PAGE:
I felt a kinship with Ms. Angelica Recierdo when I read her nonfiction piece, “Coming Out of the Medical Closet” (Intima Spring 2014). The author expertly describes the anxiety healthcare professionals feel but often try and hide from their patients. I particularly like the following passage: “It took me a while to become comfortable just entering a patient’s room. How could my feeble presence ever put someone at ease? I gulped in intimidation when seeing life-sustaining machines connected to every possible orifice and wires tangling my path to them like an obstacle course.”
In my own nonfiction essay, “Stuck,” I write about my very stressful experiences as a surgical intern. Both pieces touch on the complicated relationships patients have with the individuals who take care of them. Patients want caregivers to be professional and competent. At the same time, patients expect a level of compassion and empathy from medical professionals. These two impulses can be contradictory. I recall having to inform a family member of a patient that her husband had died after a devastating infection. I had grown quite attached to the family and tried to keep a measured, unemotional tone. This quickly dissolved once she thanked me for everything I had done. My voice cracked and I was overtaken by both her grace and her gratitude.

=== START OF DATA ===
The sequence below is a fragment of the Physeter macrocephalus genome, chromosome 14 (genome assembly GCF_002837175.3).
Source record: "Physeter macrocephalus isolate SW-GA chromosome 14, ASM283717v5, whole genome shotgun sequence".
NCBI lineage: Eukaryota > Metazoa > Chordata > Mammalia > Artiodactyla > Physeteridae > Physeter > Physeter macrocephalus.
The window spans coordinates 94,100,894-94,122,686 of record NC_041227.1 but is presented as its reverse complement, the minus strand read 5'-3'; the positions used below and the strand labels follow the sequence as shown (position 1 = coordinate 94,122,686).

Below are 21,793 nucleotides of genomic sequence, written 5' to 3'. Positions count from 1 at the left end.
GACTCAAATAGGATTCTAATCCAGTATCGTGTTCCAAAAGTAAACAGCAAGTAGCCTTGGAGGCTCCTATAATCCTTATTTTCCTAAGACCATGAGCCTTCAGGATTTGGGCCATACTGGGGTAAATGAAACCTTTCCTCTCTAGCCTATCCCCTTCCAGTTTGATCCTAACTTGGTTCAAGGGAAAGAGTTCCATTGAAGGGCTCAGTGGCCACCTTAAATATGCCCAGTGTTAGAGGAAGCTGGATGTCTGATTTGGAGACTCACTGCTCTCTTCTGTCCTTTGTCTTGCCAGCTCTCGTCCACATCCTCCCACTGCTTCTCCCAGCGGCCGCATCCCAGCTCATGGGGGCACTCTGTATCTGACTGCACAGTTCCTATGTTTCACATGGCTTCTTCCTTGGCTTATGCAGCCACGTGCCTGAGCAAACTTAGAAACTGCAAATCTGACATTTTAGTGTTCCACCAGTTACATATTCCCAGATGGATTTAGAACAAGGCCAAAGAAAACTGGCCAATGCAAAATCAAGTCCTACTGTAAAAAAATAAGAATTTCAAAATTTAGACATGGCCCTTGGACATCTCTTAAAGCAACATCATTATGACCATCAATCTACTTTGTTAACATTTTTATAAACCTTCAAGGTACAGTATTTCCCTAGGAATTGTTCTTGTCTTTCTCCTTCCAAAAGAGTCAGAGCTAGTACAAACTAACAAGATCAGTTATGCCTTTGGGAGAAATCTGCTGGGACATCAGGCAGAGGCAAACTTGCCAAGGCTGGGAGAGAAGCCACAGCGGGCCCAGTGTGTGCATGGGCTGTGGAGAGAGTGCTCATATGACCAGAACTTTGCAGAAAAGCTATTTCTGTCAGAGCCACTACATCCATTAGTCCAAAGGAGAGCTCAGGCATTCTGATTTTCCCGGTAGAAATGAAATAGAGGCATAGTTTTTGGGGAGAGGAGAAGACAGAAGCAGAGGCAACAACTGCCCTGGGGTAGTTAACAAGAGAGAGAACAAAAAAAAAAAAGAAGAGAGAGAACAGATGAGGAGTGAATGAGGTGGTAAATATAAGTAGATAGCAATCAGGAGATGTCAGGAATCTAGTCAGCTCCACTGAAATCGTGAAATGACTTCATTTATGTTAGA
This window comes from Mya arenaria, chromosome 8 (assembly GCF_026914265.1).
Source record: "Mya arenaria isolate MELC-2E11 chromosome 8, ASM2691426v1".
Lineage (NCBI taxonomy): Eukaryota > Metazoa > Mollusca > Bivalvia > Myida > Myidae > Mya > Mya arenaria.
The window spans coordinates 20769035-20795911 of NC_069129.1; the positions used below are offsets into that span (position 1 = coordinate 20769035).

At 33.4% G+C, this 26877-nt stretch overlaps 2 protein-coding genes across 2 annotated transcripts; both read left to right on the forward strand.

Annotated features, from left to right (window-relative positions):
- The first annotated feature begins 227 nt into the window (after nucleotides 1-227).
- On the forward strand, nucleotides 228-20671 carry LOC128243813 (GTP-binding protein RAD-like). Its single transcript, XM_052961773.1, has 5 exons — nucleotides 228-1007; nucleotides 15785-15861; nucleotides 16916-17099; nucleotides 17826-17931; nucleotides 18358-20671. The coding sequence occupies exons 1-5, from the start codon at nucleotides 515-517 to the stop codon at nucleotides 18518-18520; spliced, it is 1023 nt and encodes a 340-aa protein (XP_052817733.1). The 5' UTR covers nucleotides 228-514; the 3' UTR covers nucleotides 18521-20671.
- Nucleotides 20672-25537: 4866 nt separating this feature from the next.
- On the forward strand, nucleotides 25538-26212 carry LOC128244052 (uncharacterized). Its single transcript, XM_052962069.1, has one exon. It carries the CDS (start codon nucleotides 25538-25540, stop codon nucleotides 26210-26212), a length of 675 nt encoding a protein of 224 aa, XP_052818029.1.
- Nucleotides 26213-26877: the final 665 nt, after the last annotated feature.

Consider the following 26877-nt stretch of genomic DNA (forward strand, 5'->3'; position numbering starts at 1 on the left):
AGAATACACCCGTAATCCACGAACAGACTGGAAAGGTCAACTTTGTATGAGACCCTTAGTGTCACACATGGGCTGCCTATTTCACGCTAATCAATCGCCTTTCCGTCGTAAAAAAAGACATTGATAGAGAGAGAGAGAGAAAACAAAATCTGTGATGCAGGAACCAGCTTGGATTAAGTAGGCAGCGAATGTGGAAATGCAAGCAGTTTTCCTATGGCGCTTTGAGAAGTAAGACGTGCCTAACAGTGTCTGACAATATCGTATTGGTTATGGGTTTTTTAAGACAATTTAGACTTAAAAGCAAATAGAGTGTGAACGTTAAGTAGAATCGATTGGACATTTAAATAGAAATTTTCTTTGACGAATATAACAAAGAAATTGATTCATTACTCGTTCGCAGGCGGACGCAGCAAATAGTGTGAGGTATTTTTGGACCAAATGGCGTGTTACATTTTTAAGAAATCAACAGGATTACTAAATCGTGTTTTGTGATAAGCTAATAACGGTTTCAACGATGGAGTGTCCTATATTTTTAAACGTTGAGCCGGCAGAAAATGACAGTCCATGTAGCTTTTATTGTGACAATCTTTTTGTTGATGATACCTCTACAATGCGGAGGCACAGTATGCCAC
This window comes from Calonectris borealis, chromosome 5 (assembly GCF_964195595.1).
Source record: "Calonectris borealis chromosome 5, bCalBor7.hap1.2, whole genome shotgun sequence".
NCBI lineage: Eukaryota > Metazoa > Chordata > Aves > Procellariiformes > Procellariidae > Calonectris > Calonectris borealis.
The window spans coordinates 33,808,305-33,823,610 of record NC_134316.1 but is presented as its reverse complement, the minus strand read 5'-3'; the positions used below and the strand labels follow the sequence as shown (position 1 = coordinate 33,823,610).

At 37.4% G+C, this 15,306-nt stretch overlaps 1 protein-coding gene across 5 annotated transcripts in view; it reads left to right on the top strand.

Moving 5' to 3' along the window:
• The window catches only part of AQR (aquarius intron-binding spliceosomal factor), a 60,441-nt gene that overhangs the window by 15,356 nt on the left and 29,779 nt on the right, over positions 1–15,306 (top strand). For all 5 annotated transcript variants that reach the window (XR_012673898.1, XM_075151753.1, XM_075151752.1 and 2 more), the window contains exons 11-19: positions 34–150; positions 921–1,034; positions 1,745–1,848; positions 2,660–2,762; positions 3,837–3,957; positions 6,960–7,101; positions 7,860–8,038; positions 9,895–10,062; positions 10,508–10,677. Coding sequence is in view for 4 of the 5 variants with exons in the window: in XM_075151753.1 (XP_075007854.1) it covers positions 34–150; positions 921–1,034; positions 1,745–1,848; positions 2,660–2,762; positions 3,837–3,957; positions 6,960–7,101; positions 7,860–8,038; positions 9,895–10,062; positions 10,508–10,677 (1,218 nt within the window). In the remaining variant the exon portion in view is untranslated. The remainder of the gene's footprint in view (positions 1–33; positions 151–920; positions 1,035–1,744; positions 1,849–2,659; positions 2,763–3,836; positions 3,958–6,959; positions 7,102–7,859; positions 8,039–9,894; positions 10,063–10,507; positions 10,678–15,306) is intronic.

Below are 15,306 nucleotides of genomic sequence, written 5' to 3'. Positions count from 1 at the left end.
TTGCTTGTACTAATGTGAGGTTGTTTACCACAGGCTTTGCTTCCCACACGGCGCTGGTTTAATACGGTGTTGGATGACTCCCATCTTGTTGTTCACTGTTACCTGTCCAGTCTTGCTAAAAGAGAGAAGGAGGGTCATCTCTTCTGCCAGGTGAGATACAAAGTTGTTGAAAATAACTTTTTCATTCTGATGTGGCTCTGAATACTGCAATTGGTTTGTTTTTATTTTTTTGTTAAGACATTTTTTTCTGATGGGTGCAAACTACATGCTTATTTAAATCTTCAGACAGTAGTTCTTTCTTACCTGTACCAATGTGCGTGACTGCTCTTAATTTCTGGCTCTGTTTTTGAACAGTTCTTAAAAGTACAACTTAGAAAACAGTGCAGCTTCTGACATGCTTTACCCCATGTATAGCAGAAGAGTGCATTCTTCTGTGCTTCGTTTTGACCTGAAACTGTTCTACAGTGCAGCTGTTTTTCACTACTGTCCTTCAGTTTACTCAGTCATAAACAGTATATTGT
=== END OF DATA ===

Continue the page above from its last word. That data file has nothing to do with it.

Healthcare workers have to decide which impulse patients and their families need more of in a given situation. I wish I could say I have figured this out, but I would be lying.
Vik Reddy is a practicing plastic surgeon and a regular contributor to the Detroit Free Press. He serves as the Medical Director of Quality at Henry Ford Macomb Hospital. Read his piece, “Stuck” in the Spring 2015 Intima.
©2015 Intima: A Journal of Narrative Medicine